New hurdles block Agoa deal
Johannesburg - The deadline for resolving disputes with the US passed yesterday, leaving South Africa at risk of losing its benefits under the Africa Growth and Opportunity Act (Agoa) that translates into billions of rand in exports and supports thousands of jobs.
At the same time, issues related to bacterial disease Salmonella associated with poultry and the quarantine of non-US originating beef arose as new hurdles to be cleared.
Department of Trade and Industry Minister Rob Davies, Agriculture Minister Senzeni Zokwana and Health Minister Aaron Motsoaledi, said they were hoping to find a solution to issues related to US meat imports despite the deadline having passed yesterday.
Negotiations were still ongoing and there was an expectation that in turn South African exports to the US would be allowed to continue with the preferential treatment.
According to Davies, ballpark figures bandied about were that R25 billion out of R70bn of South Africa’s annual exports to the US had received Agoa preferential treatment and that the trade scheme sustained more than 60 000 jobs in agriculture and other industries.
US President Barack Obama had in November threatened to halt the import of certain South African agricultural products from the Agoa deal within 60 days unless the dispute over US meat imports was resolved.
Agoa is a trade pact between the US and 39 African countries that provides duty-free access to the US market across 7 000 product tariff lines including apparel and footwear, wine, certain motor vehicle components, a variety of agricultural products, chemicals and steel. Davies said the talks had gone into “extra time” and were “awaiting the final whistle”.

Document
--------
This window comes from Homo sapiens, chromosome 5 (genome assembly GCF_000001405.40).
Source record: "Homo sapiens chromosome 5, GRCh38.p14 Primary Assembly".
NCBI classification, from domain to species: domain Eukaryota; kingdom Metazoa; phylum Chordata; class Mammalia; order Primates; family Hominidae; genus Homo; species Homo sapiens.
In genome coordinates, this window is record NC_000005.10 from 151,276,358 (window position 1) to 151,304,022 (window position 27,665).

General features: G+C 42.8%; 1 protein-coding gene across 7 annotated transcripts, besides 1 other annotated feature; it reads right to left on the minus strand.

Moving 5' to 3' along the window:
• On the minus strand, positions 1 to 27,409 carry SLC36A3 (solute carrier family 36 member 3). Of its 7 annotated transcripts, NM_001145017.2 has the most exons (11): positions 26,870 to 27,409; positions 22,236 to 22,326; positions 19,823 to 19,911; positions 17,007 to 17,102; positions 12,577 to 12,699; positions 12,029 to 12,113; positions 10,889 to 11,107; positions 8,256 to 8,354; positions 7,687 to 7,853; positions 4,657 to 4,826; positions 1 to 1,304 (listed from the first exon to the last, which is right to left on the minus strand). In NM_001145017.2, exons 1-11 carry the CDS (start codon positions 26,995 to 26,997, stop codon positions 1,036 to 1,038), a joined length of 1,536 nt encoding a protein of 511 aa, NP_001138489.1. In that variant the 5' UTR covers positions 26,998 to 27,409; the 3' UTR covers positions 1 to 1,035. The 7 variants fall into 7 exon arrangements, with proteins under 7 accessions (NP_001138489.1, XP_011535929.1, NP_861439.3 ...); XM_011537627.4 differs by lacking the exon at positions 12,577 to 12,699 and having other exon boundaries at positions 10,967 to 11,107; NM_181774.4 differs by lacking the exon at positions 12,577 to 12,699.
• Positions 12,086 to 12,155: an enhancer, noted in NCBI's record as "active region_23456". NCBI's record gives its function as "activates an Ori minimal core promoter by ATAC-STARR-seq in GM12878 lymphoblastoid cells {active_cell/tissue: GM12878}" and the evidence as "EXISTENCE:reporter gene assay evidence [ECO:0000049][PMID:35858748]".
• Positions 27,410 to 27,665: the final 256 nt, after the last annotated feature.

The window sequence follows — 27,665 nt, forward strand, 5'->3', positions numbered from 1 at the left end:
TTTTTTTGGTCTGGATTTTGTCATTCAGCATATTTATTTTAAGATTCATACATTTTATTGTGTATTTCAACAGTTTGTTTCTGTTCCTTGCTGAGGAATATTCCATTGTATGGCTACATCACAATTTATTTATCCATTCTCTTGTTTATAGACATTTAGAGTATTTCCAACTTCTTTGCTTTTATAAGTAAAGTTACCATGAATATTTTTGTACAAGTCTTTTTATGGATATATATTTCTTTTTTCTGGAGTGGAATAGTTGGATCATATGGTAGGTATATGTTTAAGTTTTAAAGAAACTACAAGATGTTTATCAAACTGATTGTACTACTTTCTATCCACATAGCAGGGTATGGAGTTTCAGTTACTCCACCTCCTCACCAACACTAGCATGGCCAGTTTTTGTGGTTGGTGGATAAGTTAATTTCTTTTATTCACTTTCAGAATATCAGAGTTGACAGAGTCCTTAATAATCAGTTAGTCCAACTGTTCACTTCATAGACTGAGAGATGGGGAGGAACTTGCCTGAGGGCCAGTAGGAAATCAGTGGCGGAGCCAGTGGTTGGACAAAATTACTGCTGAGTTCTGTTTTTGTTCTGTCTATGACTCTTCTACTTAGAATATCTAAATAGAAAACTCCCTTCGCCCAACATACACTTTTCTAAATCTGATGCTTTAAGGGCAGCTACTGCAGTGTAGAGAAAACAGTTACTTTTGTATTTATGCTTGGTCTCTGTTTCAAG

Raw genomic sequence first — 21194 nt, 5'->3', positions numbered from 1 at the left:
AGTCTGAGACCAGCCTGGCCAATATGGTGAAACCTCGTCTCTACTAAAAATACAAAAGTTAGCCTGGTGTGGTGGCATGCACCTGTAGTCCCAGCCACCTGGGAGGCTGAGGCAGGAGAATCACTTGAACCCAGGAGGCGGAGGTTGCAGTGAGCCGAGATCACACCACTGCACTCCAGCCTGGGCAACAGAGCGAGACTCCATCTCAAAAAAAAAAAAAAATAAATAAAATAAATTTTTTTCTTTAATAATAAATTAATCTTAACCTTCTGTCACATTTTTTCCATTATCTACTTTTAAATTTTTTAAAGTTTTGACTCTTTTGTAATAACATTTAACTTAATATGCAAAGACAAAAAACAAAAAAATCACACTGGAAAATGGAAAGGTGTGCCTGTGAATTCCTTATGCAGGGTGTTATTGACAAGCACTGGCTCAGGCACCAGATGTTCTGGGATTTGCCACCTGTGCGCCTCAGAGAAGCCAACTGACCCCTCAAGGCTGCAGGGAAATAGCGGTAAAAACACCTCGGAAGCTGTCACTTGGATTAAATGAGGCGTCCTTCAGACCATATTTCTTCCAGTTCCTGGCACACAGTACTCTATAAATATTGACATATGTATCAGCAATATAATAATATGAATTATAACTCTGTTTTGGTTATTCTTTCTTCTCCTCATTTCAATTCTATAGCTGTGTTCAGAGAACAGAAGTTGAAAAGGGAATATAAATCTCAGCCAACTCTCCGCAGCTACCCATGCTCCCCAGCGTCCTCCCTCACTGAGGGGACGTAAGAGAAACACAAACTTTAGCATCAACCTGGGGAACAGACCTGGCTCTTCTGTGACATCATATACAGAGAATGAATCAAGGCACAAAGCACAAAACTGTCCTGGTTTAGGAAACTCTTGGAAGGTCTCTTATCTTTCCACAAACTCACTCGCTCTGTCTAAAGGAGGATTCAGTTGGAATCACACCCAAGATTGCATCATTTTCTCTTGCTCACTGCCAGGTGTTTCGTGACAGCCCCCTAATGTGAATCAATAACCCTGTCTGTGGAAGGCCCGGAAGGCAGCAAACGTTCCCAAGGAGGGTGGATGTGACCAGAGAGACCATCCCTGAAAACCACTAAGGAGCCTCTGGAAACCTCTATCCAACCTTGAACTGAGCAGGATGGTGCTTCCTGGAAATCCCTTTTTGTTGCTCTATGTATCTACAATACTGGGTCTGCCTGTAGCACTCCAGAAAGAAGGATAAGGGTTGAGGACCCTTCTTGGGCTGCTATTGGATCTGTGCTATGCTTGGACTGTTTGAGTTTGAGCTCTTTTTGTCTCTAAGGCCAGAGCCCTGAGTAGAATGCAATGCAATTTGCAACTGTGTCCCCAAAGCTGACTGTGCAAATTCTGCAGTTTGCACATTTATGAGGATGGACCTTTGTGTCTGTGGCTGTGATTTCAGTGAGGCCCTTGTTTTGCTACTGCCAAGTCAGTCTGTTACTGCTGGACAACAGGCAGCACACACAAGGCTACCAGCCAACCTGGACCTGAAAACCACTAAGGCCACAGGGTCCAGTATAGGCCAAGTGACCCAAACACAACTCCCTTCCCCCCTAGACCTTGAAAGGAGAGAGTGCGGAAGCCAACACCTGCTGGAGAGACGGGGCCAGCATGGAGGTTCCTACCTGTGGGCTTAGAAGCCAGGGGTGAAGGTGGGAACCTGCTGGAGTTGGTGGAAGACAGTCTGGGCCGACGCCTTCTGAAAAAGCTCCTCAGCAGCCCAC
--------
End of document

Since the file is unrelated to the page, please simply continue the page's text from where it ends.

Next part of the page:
South African government officials have been engaged with their US counterparts during the festive season to finalise all the outstanding technical issues to allow for safe imports of poultry, pork and beef products from the US as a requirement for South Africa’s continued participation in Agoa agriculture trade benefits.
“Our objective is to continue to stay in Agoa for the benefit of this country and for the benefit of the bilateral economic relationship. At the same time we do this in such a way that we do not subject either our animals or our people to any unacceptable risk,” Davies said.
“South Africa believes that with some flexibility from both sides the final touches to the agreement on which 95 percent of the work has been done can be completed with some extra-time,” he added.
Outstanding issues, expected to be at the tail end of discussions slated for Wednesday, include beef imported by the US from neighbouring countries for which South Africa is awaiting a response on if the US agrees that such herds be quarantined in the US for 90 days, as well as procedures to be followed in the event Salmonella is detected in poultry imports from the US.
In September last year, following the expiry of the first Agoa agreement after 15 years, the extension of Agoa was made conditional on South Africa agreeing to imports of certain meat products from the US and South Africa had to declare bovine spongiform catalyties or mad cow disease as no longer applicable to beef imported from the US.
South Africa has already issued an avian influenza certificate and put in place rules for administration of the tariff quota which it gazetted on December 18.
However, concerns have been raised about the exclusion of agricultural products from Agoa as part ransom for full agreement on all issues.
Davies said South Africa’s automotive exports to the US would not be affected by any halt to Agoa benefits that the country receives.
The exclusions would cover wine, macadamia nuts, citrus, avocado and other products that would be suspended, pending the finalisation of agreements between the two countries.
“The coming exclusion of South Africa’s agricultural exports from Agoa benefits is bleak news for our economy, and is the worst possible way to begin 2016,” the DA said in a statement issued after the media conference.
“Since the negotiations began South Africa has made significant progress on opening its market for the three US meats. This includes an agreement on a quota for bone-in-chicken pieces and a poultry trade protocol on avian flu,” the Department of Trade and Industry said in a statement.
However, SA Poultry Association boss Kevin Lovell said the talks were from a position of weakness because Agoa was a gift.”We are not negotiating as equal partners,” he said.
The local poultry industry last year had to concede to 65 000 tons of poultry being imported into the country as part of the US demands.